ASSOCIATIONS BETWEEN FOREST TYPE AND INVERTEBRATES - GROUND BEETLE COMMUNITY PATTERNS IN A NATURAL OAKWOOD AND JUXTAPOSED CONIFER PLANTATIONS

KR Day, S Marshall, C Heaney

    Research output: Contribution to journalArticle

    27 Citations (Scopus)

    Abstract

    The character of carabid communities in juxtaposed conifer plantation and natural oak woodland was assessed and each found to be quite distinctive. Distinctions arose from the differential abundance of species and a lower species number in the natural oak woodland. Species at sample sites in the oak woodland, occurred with at least equal frequency at sites in the conifer plantations. The relatively species rich communities of ground beetles in areas afforested with conifers may have been derived partly from upland blanket peat and heath, and partly from older woodland. At the transition zone between the two main woodland types there was an abrupt change in community character but none of the changes in species abundance could be interpreted as being detrimental to the quality of carabid fauna in the oak woodland.
    LanguageEnglish
    Pages37-50
    JournalForestry
    Volume66
    Issue number1
    Publication statusPublished - 1993

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    coniferous tree
    woodland
    beetle
    plantation
    invertebrate
    transition zone
    peat
    fauna
    oak

    Cite this

    @article{b06d0c1a982b4e7ca9a13c795cee295a,
    title = "ASSOCIATIONS BETWEEN FOREST TYPE AND INVERTEBRATES - GROUND BEETLE COMMUNITY PATTERNS IN A NATURAL OAKWOOD AND JUXTAPOSED CONIFER PLANTATIONS",
    abstract = "The character of carabid communities in juxtaposed conifer plantation and natural oak woodland was assessed and each found to be quite distinctive. Distinctions arose from the differential abundance of species and a lower species number in the natural oak woodland. Species at sample sites in the oak woodland, occurred with at least equal frequency at sites in the conifer plantations. The relatively species rich communities of ground beetles in areas afforested with conifers may have been derived partly from upland blanket peat and heath, and partly from older woodland. At the transition zone between the two main woodland types there was an abrupt change in community character but none of the changes in species abundance could be interpreted as being detrimental to the quality of carabid fauna in the oak woodland.",
    author = "KR Day and S Marshall and C Heaney",
    year = "1993",
    language = "English",
    volume = "66",
    pages = "37--50",
    journal = "Forestry",
    issn = "0015-752X",
    number = "1",

    }

    ASSOCIATIONS BETWEEN FOREST TYPE AND INVERTEBRATES - GROUND BEETLE COMMUNITY PATTERNS IN A NATURAL OAKWOOD AND JUXTAPOSED CONIFER PLANTATIONS. / Day, KR; Marshall, S; Heaney, C.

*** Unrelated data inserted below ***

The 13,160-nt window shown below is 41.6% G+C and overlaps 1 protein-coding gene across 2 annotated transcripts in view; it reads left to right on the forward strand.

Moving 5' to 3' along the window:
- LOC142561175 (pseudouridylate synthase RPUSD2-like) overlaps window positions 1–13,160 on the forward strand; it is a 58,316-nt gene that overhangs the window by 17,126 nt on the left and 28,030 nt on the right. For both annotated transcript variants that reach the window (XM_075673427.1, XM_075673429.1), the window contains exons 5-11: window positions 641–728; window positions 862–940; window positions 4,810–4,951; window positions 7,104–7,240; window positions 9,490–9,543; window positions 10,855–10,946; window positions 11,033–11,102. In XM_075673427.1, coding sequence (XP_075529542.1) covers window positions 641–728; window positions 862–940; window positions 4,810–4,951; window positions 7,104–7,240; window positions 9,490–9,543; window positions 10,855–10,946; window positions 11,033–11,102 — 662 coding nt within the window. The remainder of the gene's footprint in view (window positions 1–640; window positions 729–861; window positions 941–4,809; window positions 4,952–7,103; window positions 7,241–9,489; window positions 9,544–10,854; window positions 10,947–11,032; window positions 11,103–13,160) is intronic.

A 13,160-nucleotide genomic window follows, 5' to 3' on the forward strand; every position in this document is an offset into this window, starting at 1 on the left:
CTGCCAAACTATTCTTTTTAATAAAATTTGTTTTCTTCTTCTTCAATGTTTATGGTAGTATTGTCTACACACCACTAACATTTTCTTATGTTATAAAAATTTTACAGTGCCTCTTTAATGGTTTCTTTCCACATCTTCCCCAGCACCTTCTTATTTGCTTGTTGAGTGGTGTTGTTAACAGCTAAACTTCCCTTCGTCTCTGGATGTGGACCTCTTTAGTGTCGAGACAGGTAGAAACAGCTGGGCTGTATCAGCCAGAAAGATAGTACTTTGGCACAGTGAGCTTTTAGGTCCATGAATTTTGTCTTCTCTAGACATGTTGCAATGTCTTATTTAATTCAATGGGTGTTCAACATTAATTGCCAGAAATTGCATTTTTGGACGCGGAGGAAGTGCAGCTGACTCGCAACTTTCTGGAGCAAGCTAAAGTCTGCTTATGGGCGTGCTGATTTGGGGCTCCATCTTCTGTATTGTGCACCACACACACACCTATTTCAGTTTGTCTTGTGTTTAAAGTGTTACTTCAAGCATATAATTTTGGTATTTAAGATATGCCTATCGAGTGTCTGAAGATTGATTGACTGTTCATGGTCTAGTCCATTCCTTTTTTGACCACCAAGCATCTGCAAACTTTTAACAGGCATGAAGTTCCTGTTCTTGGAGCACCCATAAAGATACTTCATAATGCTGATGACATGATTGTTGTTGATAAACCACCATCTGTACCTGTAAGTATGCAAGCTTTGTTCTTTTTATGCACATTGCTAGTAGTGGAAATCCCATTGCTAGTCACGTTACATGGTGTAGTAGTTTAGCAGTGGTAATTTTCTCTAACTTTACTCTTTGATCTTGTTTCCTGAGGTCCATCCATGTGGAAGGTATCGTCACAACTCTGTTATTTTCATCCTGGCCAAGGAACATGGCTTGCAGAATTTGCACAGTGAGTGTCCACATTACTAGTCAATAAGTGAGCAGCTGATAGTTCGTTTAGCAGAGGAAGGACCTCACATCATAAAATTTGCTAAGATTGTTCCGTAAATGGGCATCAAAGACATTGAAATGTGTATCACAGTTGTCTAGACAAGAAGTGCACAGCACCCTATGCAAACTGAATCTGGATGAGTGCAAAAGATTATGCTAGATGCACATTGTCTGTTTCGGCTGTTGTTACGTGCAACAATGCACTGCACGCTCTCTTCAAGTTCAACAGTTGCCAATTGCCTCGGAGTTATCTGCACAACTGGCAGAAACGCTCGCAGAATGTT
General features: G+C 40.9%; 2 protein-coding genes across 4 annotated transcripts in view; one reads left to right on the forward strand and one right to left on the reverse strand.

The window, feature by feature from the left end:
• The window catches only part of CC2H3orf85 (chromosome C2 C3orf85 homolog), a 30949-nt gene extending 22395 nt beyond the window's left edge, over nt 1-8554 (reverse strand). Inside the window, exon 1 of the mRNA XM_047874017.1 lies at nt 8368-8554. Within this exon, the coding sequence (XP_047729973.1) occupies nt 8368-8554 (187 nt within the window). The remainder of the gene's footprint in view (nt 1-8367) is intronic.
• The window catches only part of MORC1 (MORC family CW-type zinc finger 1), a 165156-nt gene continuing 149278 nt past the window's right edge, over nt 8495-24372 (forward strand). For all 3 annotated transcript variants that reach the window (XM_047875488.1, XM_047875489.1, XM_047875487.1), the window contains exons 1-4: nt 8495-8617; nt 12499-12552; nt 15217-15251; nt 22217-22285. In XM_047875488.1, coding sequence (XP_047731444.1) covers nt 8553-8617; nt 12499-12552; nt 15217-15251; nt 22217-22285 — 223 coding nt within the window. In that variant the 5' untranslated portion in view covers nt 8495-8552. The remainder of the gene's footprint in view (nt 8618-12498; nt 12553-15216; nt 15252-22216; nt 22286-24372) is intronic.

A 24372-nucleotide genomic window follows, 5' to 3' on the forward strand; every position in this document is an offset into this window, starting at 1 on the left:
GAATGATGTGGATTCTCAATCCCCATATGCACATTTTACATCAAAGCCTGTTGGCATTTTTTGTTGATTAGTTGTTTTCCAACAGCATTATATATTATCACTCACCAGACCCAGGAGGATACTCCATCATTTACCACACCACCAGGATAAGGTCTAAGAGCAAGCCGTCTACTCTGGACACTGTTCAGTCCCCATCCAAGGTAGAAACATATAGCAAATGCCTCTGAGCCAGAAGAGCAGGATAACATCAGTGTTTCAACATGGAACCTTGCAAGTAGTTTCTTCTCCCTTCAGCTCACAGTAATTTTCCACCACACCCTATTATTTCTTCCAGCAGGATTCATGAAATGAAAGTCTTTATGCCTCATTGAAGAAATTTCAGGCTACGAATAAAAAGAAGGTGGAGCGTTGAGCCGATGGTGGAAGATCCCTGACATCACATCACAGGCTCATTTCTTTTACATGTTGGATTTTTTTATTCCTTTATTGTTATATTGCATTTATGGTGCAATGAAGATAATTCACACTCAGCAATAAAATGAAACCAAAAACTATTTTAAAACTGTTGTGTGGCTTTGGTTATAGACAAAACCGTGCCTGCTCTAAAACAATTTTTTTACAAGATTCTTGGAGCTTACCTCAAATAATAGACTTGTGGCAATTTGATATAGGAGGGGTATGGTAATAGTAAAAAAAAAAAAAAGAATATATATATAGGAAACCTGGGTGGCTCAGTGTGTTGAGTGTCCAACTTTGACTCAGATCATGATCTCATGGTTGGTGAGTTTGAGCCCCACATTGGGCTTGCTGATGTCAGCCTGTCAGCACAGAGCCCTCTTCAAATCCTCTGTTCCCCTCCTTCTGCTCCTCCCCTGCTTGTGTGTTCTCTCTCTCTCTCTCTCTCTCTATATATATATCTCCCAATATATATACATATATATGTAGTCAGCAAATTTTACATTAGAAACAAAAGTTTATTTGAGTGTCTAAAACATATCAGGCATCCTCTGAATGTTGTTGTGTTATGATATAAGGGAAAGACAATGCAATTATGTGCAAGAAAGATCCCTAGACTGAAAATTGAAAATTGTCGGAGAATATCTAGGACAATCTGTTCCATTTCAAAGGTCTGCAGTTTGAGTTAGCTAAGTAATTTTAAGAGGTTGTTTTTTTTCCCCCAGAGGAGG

In: Forestry, Vol. 66, No. 1, 1993, p. 37-50.

    Research output: Contribution to journalArticle

    TY - JOUR

    T1 - ASSOCIATIONS BETWEEN FOREST TYPE AND INVERTEBRATES - GROUND BEETLE COMMUNITY PATTERNS IN A NATURAL OAKWOOD AND JUXTAPOSED CONIFER PLANTATIONS

    AU - Day, KR

    AU - Marshall, S

    AU - Heaney, C

    PY - 1993

    Y1 - 1993

    N2 - The character of carabid communities in juxtaposed conifer plantation and natural oak woodland was assessed and each found to be quite distinctive. Distinctions arose from the differential abundance of species and a lower species number in the natural oak woodland. Species at sample sites in the oak woodland, occurred with at least equal frequency at sites in the conifer plantations. The relatively species rich communities of ground beetles in areas afforested with conifers may have been derived partly from upland blanket peat and heath, and partly from older woodland. At the transition zone between the two main woodland types there was an abrupt change in community character but none of the changes in species abundance could be interpreted as being detrimental to the quality of carabid fauna in the oak woodland.

    AB - The character of carabid communities in juxtaposed conifer plantation and natural oak woodland was assessed and each found to be quite distinctive. Distinctions arose from the differential abundance of species and a lower species number in the natural oak woodland. Species at sample sites in the oak woodland, occurred with at least equal frequency at sites in the conifer plantations. The relatively species rich communities of ground beetles in areas afforested with conifers may have been derived partly from upland blanket peat and heath, and partly from older woodland. At the transition zone between the two main woodland types there was an abrupt change in community character but none of the changes in species abundance could be interpreted as being detrimental to the quality of carabid fauna in the oak woodland.

    M3 - Article

    VL - 66

    SP - 37

    EP - 50

    JO - Forestry

    T2 - Forestry

    JF - Forestry

    SN - 0015-752X

    IS - 1

    ER -